State v. John Doe (2017)
Charges: Sexual Battery on a Patient
A patient of a colorectal surgeon filed a complaint with the police and the Georgia Medical Board that the Defendant touched her genitals in a manner not connected with her examination and outside the course of standard practice.
Defense and Outcome:
The Defendant, a colorectal surgeon and employee of a large hospital was accused of committing a sexual assault against a patient during the course of an examination. The patient making the allegation did not file the complaint with the police until 18 months after the alleged incident took place.
The detective handling the case asked the Defendant to come to police headquarters for an interview/interrogation. The Defendant hired us and we met with the detective without bringing the Defendant to the meeting. We would not let the detective interview the Defendant. Instead, we got the detective to agree to hold off on making any decision on the allegation until we could complete our own investigation.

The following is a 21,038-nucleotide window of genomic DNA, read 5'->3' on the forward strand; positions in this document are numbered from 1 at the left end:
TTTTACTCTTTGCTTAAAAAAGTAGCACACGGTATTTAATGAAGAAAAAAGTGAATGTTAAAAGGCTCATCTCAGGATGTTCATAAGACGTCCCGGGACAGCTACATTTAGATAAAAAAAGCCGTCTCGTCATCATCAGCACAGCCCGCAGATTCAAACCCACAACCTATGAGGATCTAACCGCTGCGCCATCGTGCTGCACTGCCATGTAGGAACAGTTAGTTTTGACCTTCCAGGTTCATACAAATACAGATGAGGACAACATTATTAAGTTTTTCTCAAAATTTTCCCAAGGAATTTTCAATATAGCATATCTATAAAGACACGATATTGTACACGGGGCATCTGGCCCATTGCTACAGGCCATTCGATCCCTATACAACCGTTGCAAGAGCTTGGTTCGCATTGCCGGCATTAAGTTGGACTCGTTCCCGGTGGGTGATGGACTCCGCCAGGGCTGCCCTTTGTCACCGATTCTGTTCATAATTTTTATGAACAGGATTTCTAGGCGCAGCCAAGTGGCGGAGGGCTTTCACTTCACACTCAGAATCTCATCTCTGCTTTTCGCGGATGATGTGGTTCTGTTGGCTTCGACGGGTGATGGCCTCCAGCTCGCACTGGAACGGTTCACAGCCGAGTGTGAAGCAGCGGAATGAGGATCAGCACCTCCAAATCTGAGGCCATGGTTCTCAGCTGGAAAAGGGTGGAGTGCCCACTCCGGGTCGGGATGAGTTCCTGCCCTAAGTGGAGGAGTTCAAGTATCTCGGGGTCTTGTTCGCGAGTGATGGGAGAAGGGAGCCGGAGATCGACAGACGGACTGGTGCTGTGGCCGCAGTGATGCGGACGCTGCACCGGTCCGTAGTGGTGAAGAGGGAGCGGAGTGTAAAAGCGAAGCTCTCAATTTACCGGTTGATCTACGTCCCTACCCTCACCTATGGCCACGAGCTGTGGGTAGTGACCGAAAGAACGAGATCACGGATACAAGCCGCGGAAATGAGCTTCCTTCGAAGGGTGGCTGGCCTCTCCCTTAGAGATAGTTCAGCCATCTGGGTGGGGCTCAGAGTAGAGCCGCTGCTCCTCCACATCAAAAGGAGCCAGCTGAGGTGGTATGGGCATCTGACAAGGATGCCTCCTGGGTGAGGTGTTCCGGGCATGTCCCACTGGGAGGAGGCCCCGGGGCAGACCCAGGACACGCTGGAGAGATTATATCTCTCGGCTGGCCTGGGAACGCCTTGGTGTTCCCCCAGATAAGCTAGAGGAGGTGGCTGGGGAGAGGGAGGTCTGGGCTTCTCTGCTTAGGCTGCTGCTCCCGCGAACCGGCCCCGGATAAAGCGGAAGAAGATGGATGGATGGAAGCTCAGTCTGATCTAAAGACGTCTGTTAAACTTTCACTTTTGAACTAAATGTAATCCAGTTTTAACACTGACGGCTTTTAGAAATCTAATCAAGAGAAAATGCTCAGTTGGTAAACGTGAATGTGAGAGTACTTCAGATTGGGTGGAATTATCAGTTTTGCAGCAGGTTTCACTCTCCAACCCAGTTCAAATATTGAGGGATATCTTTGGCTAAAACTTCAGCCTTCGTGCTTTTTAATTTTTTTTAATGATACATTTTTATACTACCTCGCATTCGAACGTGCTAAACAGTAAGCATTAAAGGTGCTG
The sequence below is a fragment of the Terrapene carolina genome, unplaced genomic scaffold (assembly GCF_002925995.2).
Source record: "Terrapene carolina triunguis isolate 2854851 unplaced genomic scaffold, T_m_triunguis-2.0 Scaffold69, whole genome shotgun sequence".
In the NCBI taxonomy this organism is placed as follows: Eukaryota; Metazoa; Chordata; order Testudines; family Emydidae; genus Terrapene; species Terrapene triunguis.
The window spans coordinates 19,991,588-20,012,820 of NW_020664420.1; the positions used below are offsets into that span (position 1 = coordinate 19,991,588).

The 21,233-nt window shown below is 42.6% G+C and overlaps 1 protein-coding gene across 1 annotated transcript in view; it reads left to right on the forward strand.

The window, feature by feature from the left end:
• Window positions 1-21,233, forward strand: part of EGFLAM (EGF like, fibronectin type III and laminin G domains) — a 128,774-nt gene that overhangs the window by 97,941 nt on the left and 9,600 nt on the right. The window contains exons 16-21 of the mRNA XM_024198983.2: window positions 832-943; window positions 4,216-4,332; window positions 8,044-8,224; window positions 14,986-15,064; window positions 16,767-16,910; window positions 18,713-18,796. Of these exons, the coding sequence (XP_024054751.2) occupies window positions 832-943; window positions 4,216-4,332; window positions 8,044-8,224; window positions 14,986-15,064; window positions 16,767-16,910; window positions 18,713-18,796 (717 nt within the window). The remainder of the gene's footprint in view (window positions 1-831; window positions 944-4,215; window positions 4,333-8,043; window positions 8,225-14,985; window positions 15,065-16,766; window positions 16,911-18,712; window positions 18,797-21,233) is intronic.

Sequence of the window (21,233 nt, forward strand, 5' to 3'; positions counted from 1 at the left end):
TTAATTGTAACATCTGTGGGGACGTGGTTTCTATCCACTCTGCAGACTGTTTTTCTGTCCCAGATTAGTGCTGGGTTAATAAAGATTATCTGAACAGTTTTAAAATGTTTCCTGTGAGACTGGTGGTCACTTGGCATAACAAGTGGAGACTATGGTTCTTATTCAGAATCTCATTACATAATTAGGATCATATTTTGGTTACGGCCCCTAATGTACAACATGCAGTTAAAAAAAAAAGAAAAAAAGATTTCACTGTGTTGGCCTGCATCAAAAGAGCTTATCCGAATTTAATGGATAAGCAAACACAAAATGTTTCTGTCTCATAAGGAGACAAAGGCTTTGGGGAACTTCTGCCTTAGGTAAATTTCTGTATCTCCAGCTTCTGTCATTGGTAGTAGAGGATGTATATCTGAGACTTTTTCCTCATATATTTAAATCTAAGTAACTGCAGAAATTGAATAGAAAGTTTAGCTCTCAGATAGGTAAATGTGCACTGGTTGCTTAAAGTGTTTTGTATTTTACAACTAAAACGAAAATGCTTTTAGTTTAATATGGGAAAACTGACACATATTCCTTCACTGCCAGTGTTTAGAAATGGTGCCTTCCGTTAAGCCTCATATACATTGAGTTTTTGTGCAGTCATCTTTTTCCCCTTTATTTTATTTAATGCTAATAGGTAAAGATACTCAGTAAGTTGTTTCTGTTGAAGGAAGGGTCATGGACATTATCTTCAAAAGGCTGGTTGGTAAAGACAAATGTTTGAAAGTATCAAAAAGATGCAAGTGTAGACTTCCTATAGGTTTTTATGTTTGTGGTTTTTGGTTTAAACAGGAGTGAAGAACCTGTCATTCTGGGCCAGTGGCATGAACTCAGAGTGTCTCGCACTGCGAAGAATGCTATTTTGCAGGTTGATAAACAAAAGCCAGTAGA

Our investigation proved very illuminating. The medical records from her original surgeon showed that the patient lied to the doctor and sought strong painkillers after her colorectal surgery. The records also showed that the patient was convinced her medical condition was not healing properly when, in fact, she was healing as expected. She doctor-shopped trying to find a doctor who would agree that her condition was not healing, which led her to the Defendant. The Defendant conducted several examinations and also concluded that she was healing normally.